May 30, 2015

Coffee health limit exaggerated

The Herald says

Drinking the caffeine equivalent of more than four espressos a day is harmful to health, especially for minors and pregnant women, the European Union food safety agency has said.

“It is the first time that the risks from caffeine from all dietary sources have been assessed at EU level,” the EFSA said, recommending that an adult’s daily caffeine intake remain below 400mg a day.

Deciding a recommended limit was a request of the European Commission, the EU’s executive body, to try to find a Europe-wide benchmark for caffeine consumption.

But regulators said the most worrying aspect was not the espressos and lattes consumed on cafe terraces across Europe, but Red Bull-style energy drinks, hugely popular with the young.

Contrast that with the Scientific Opinion on the safety of caffeine from the EFSA Panel on Dietetic Products, Nutrition, and Allergies (PDF of the whole thing). First, what they were asked for

the EFSA Panel … was asked to deliver a scientific opinion on the safety of caffeine. Advice should be provided on a daily intake of caffeine, from all sources, that does not give rise to concerns about harmful effects to health for the general population and for specific subgroups of the population. Possible interactions between caffeine and other constituents of so-called “energy drinks”, alcohol, synephrine and physical exercise should also be addressed.

and what they concluded (there’s more than 100 pages extra detail if you want it)

Single doses of caffeine up to 200 mg, corresponding to about 3 mg/kg bw for a 70-kg adult are unlikely to induce clinically relevant changes in blood pressure, myocardial blood flow, hydration status or body temperature, to  reduce perceived extertion/effort during exercise or to mask the subjective perception of alcohol intoxication. Daily caffeine intakes from all sources up to 400 mg per day do not raise safety concerns for adults in the general population, except pregnant women. Other common constituents of “energy drinks” (i.e. taurine, D-glucurono-γ- lactone) or alcohol are unlikely to adversely interact with caffeine. The short- and long-term effects of co-consumption of caffeine and synephrine on the cardiovascular system have not been adequately investigated in humans. Daily caffeine intakes from all sources up to 200 mg per day by pregnant women do not raise safety concerns for the fetus. For children and adolescents, the information available is insufficient to base a safe level of caffeine intake. The Panel considers that caffeine intakes of no concern derived for acute consumption in adults (3 mg/kg bw per day) may serve as a basis to derive daily caffeine intakes of no concern for children and adolescents.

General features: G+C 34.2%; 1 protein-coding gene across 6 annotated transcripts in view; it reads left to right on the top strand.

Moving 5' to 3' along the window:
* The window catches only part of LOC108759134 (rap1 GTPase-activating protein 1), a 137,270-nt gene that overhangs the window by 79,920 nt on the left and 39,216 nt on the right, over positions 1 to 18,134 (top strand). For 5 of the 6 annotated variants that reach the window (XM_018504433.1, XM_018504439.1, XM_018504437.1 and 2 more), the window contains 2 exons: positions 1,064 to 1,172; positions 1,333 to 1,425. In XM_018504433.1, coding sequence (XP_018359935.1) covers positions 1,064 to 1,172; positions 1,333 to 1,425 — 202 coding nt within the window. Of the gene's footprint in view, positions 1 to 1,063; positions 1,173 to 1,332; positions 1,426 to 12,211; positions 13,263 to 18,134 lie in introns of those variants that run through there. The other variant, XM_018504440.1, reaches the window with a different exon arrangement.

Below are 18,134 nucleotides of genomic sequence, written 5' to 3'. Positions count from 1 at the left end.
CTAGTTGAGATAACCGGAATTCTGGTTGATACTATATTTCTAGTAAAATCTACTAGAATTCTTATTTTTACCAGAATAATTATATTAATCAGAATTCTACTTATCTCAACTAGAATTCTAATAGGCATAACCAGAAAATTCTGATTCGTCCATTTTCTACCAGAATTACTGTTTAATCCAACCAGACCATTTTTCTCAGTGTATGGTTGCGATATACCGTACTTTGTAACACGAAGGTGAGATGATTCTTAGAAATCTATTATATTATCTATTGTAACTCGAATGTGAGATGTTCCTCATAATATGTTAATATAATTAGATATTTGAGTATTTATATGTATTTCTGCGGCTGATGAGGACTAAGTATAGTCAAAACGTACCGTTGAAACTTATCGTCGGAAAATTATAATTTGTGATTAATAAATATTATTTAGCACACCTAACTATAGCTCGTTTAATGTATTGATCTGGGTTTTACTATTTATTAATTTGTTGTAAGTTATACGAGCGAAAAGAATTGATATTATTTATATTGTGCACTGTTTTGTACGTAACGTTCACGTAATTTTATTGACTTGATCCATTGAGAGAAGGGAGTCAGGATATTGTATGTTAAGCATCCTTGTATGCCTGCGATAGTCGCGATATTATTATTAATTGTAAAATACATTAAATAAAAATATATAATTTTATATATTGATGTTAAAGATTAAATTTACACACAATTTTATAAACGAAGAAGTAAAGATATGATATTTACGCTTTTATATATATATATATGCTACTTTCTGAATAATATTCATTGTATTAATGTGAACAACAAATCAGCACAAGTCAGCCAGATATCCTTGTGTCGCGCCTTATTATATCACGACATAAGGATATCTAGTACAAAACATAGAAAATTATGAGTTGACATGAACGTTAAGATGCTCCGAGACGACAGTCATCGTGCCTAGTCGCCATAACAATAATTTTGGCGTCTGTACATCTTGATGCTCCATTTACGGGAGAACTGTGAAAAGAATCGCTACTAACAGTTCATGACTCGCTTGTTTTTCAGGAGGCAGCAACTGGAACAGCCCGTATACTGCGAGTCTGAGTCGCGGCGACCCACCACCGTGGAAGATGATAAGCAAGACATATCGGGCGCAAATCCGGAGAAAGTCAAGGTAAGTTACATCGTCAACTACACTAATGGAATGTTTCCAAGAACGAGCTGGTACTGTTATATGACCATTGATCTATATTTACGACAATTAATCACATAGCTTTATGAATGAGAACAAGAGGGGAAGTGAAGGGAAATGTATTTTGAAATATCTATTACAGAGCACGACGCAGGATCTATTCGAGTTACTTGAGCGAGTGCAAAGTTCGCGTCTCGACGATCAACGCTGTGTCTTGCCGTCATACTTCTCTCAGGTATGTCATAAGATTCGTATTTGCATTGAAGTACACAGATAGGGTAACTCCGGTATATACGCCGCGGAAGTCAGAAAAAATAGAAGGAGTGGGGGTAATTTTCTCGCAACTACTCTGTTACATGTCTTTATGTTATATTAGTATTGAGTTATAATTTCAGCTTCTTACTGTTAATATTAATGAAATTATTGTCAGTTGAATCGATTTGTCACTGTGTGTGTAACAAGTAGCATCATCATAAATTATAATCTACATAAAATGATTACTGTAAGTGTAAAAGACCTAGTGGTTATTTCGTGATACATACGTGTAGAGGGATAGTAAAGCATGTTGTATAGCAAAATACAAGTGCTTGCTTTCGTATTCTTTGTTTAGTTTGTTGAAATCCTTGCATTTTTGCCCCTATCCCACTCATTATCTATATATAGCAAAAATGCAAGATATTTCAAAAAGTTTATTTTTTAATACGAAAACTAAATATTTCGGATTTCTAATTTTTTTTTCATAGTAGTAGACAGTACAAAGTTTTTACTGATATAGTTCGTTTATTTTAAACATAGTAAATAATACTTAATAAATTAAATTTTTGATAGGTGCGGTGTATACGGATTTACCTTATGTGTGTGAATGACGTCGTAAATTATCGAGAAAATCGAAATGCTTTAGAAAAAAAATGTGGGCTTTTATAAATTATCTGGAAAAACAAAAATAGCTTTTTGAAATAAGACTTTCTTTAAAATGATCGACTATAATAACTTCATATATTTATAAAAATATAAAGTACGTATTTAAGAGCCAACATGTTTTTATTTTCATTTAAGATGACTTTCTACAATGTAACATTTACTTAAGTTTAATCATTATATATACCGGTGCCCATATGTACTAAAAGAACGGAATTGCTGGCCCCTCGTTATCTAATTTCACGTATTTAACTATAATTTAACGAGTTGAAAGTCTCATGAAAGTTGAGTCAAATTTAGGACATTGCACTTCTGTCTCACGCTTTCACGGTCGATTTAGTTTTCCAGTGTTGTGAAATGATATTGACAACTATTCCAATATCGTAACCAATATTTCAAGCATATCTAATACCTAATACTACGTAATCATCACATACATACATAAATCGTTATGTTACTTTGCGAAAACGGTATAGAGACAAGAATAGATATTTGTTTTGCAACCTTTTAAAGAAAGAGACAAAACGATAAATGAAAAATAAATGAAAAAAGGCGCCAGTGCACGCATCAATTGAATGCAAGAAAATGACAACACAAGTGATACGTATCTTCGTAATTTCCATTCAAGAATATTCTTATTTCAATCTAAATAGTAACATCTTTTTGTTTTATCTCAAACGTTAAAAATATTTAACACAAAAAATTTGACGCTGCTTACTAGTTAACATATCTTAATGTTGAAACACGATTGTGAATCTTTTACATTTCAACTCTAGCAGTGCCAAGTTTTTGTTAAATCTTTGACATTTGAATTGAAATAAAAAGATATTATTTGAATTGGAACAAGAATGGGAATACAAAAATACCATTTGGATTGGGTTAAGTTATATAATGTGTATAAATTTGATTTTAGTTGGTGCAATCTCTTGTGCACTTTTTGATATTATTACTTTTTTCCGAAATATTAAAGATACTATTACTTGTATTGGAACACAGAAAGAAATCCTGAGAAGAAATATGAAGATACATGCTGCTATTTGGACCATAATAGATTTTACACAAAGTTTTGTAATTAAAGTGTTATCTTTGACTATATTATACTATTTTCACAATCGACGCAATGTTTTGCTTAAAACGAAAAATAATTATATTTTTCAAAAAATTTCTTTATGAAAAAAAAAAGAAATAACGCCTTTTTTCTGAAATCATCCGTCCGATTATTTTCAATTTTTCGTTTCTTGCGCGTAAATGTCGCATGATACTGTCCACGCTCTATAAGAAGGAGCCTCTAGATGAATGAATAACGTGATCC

Or, in even shorter paraphrase.

<shrugs> If you need a safe level, four cups a day seems pretty harmless in healthy people, and there doesn’t seem to be a special reason to worry about teenagers.

 

 

 

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Thomas Lumley (@tslumley) is Professor of Biostatistics at the University of Auckland. His research interests include semiparametric models, survey sampling, statistical computing, foundations of statistics, and whatever methodological problems his medical collaborators come up with. He also blogs at Biased and Inefficient See all posts by Thomas Lumley »

Comments

  • avatar

    Recently, I was wondering about the fairly strict warning labels on energy drinks (maximum 500 mL daily seems to be the consensus across brands) given that their caffeine content is “only” about 300 mg/L. The high sugar (of the non-diet ones) is probably more relevant to health, along with the acidity for dental health. Also some brands are pretty high in sodium.

    It seems plausible that caffeine isn’t the main concern with these drinks.

    2 years ago

    • avatar
      Thomas Lumley

      Yes, I’d agree. I think it’s a pity the EFSA caffeine story is being spun as a finding of risks for energy drinks when it’s more or less the opposite.

      2 years ago